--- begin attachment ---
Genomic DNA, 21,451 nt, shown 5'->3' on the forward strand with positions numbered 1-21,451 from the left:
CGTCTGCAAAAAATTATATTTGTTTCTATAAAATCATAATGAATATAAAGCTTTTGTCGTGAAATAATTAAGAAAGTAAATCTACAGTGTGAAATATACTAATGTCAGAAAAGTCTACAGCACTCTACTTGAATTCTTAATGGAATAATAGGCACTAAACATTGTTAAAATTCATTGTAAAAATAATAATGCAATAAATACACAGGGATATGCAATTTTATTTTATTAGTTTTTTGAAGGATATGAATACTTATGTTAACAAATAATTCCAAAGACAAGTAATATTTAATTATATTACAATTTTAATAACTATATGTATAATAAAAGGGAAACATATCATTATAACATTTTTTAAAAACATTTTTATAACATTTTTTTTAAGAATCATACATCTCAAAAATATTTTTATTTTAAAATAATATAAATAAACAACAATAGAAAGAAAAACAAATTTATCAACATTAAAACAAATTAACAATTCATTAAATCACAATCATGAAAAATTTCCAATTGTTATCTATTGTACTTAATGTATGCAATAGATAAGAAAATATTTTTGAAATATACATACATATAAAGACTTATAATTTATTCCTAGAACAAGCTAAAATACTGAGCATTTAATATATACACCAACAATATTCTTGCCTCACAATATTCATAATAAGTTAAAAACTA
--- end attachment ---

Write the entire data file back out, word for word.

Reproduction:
Genomic DNA, 21,451 nt, shown 5'->3' on the forward strand with positions numbered 1-21,451 from the left:
CGTCTGCAAAAAATTATATTTGTTTCTATAAAATCATAATGAATATAAAGCTTTTGTCGTGAAATAATTAAGAAAGTAAATCTACAGTGTGAAATATACTAATGTCAGAAAAGTCTACAGCACTCTACTTGAATTCTTAATGGAATAATAGGCACTAAACATTGTTAAAATTCATTGTAAAAATAATAATGCAATAAATACACAGGGATATGCAATTTTATTTTATTAGTTTTTTGAAGGATATGAATACTTATGTTAACAAATAATTCCAAAGACAAGTAATATTTAATTATATTACAATTTTAATAACTATATGTATAATAAAAGGGAAACATATCATTATAACATTTTTTAAAAACATTTTTATAACATTTTTTTTAAGAATCATACATCTCAAAAATATTTTTATTTTAAAATAATATAAATAAACAACAATAGAAAGAAAAACAAATTTATCAACATTAAAACAAATTAACAATTCATTAAATCACAATCATGAAAAATTTCCAATTGTTATCTATTGTACTTAATGTATGCAATAGATAAGAAAATATTTTTGAAATATACATACATATAAAGACTTATAATTTATTCCTAGAACAAGCTAAAATACTGAGCATTTAATATATACACCAACAATATTCTTGCCTCACAATATTCATAATAAGTTAAAAACTA